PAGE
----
Colorado

 

  • Moderate improvements to the state’s public use requirement, however the state still needs a sufficiently narrow definition of public use.
  • Clear and convincing evidence” is now required for blight designations, however the definition of blight is still considerably vague.

 

 50 State Report Card    50 State Report Card Grade
     

50 State Report Card: Tracking Eminent Domain Reform Legislation since Kelo

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Read: Colorado Chapter
Read: Entire Report

   
     
Current Abuses    Bills
     

  House Bill 1411
Sponsored by: State Representative Al White
Status: Signed into law on June 6, 2006.

     
     
Overview     
     

Even before the Supreme Court handed down its decision in Kelo, Colorado municipalities had an unfortunate history of abusing eminent domain for the benefit of wealthy private developers. In 2006, the Colorado General Assembly improved the state’s eminent domain laws by passing House Bill 1411, which amended the public use definition to “not include the taking of private property for transfer to a private entity for the purpose of economic development or enhancement of tax revenue” and stated that “Private property may otherwise be taken solely for the purpose of furthering a public use.”

While it was definitely a step in the right direction, HB 1411 left some room for improvement. The new law allows municipalities to continue using eminent domain to seize so-called blighted properties, and the state’s definition of blight is sufficiently vague to allow for considerable abuse. The good news is that in HB 1411, the legislature did take measures to tighten the blight loophole by requiring government officials to prove by clear and convincing evidence that “the taking of the property is necessary for the eradication of blight.”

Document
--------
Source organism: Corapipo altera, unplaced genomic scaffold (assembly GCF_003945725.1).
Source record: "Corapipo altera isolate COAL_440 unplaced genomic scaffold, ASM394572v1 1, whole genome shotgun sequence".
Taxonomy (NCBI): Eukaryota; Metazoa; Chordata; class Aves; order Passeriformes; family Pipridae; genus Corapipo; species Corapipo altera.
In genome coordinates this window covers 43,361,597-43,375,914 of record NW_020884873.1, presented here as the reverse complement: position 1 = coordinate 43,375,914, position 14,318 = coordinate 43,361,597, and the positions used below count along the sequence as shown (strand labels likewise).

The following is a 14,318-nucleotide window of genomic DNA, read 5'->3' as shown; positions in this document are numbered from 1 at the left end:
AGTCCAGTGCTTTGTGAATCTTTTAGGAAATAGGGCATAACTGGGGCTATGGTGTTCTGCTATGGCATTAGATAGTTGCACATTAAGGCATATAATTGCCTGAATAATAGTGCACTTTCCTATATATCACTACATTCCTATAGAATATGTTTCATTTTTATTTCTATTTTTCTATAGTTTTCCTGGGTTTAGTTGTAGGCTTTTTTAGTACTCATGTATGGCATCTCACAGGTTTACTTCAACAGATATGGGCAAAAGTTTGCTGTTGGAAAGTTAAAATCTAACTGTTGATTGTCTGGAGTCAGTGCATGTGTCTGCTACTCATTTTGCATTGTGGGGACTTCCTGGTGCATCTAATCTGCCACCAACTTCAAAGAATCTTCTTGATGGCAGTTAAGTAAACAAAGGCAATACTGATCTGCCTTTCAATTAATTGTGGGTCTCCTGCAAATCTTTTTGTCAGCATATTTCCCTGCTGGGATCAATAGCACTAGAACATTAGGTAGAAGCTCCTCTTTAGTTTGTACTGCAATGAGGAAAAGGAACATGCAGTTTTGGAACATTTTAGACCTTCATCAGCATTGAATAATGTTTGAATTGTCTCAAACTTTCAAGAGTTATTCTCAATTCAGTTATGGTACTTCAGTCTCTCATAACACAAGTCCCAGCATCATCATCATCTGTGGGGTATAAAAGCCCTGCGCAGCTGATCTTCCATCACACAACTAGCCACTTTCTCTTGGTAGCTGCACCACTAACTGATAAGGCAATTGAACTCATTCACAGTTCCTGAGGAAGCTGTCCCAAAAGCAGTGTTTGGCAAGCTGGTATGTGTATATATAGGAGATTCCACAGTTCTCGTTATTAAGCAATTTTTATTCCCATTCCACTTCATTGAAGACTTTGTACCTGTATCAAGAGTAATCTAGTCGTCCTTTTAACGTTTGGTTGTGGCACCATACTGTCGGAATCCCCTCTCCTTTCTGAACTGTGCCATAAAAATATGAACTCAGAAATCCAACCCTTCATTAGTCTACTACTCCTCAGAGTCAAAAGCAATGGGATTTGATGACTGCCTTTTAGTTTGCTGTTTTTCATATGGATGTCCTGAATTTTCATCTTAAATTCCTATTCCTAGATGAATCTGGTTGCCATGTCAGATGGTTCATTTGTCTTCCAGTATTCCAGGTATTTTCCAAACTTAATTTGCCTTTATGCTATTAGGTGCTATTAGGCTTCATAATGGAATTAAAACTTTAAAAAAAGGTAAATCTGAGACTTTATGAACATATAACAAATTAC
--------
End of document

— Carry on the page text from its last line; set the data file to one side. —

The General Assembly missed a golden opportunity, in that same session, when it considered but did not pass an amendment to the state constitution that would have prohibited the condemnation of private property for economic development. While the statutory protections it did eventually adopt will, for the time being, provide some increased protections from the government condemning people’s homes, businesses, farms, and places of worship—unless condemnors convince a court that the property is in fact blighted—those protections may eventually be stripped away if the public fails to guard carefully against those who can find personal gain through the abuse of eminent domain. Hopefully the legislature will revisit the possibility of a constitutional amendment and Coloradans will have the chance to provide themselves with the most enduring type of protections for their fundamental right to keep what they properly own.

 


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